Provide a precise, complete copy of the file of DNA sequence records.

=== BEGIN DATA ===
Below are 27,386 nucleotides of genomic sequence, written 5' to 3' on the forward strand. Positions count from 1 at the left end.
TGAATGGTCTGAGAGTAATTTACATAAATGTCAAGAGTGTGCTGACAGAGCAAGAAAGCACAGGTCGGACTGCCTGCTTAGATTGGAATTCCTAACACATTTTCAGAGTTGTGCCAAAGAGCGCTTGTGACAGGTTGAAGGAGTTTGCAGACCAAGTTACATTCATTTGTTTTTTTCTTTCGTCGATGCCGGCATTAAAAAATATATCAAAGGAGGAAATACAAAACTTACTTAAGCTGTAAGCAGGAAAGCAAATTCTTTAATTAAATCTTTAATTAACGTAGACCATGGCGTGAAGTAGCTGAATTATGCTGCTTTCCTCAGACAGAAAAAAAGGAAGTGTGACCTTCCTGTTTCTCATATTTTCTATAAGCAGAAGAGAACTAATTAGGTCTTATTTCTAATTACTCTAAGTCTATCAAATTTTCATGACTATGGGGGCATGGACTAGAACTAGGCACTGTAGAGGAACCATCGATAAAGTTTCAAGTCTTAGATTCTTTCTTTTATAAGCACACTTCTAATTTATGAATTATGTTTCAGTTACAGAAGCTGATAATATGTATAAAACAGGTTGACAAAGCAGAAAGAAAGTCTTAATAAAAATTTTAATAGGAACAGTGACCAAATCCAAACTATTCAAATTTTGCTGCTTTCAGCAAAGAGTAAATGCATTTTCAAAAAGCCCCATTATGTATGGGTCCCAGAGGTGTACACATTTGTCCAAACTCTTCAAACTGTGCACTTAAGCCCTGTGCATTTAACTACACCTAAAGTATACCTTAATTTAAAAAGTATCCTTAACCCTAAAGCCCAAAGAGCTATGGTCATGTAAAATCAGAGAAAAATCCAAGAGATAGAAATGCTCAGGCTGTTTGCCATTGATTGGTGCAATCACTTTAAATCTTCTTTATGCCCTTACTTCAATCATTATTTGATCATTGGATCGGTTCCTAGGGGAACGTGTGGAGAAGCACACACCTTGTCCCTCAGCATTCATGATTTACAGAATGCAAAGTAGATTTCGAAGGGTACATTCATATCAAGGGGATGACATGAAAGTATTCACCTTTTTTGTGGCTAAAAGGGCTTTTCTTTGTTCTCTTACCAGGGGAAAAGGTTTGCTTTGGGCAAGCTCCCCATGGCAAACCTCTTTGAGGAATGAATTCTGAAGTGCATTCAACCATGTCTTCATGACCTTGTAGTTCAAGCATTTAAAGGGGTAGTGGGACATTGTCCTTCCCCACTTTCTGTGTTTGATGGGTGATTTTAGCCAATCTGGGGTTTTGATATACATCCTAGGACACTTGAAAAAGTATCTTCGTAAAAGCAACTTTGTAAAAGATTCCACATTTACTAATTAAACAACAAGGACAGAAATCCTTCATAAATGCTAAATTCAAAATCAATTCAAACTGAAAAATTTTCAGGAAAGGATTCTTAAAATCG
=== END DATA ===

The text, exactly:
Below are 27,386 nucleotides of genomic sequence, written 5' to 3' on the forward strand. Positions count from 1 at the left end.
TGAATGGTCTGAGAGTAATTTACATAAATGTCAAGAGTGTGCTGACAGAGCAAGAAAGCACAGGTCGGACTGCCTGCTTAGATTGGAATTCCTAACACATTTTCAGAGTTGTGCCAAAGAGCGCTTGTGACAGGTTGAAGGAGTTTGCAGACCAAGTTACATTCATTTGTTTTTTTCTTTCGTCGATGCCGGCATTAAAAAATATATCAAAGGAGGAAATACAAAACTTACTTAAGCTGTAAGCAGGAAAGCAAATTCTTTAATTAAATCTTTAATTAACGTAGACCATGGCGTGAAGTAGCTGAATTATGCTGCTTTCCTCAGACAGAAAAAAAGGAAGTGTGACCTTCCTGTTTCTCATATTTTCTATAAGCAGAAGAGAACTAATTAGGTCTTATTTCTAATTACTCTAAGTCTATCAAATTTTCATGACTATGGGGGCATGGACTAGAACTAGGCACTGTAGAGGAACCATCGATAAAGTTTCAAGTCTTAGATTCTTTCTTTTATAAGCACACTTCTAATTTATGAATTATGTTTCAGTTACAGAAGCTGATAATATGTATAAAACAGGTTGACAAAGCAGAAAGAAAGTCTTAATAAAAATTTTAATAGGAACAGTGACCAAATCCAAACTATTCAAATTTTGCTGCTTTCAGCAAAGAGTAAATGCATTTTCAAAAAGCCCCATTATGTATGGGTCCCAGAGGTGTACACATTTGTCCAAACTCTTCAAACTGTGCACTTAAGCCCTGTGCATTTAACTACACCTAAAGTATACCTTAATTTAAAAAGTATCCTTAACCCTAAAGCCCAAAGAGCTATGGTCATGTAAAATCAGAGAAAAATCCAAGAGATAGAAATGCTCAGGCTGTTTGCCATTGATTGGTGCAATCACTTTAAATCTTCTTTATGCCCTTACTTCAATCATTATTTGATCATTGGATCGGTTCCTAGGGGAACGTGTGGAGAAGCACACACCTTGTCCCTCAGCATTCATGATTTACAGAATGCAAAGTAGATTTCGAAGGGTACATTCATATCAAGGGGATGACATGAAAGTATTCACCTTTTTTGTGGCTAAAAGGGCTTTTCTTTGTTCTCTTACCAGGGGAAAAGGTTTGCTTTGGGCAAGCTCCCCATGGCAAACCTCTTTGAGGAATGAATTCTGAAGTGCATTCAACCATGTCTTCATGACCTTGTAGTTCAAGCATTTAAAGGGGTAGTGGGACATTGTCCTTCCCCACTTTCTGTGTTTGATGGGTGATTTTAGCCAATCTGGGGTTTTGATATACATCCTAGGACACTTGAAAAAGTATCTTCGTAAAAGCAACTTTGTAAAAGATTCCACATTTACTAATTAAACAACAAGGACAGAAATCCTTCATAAATGCTAAATTCAAAATCAATTCAAACTGAAAAATTTTCAGGAAAGGATTCTTAAAATCG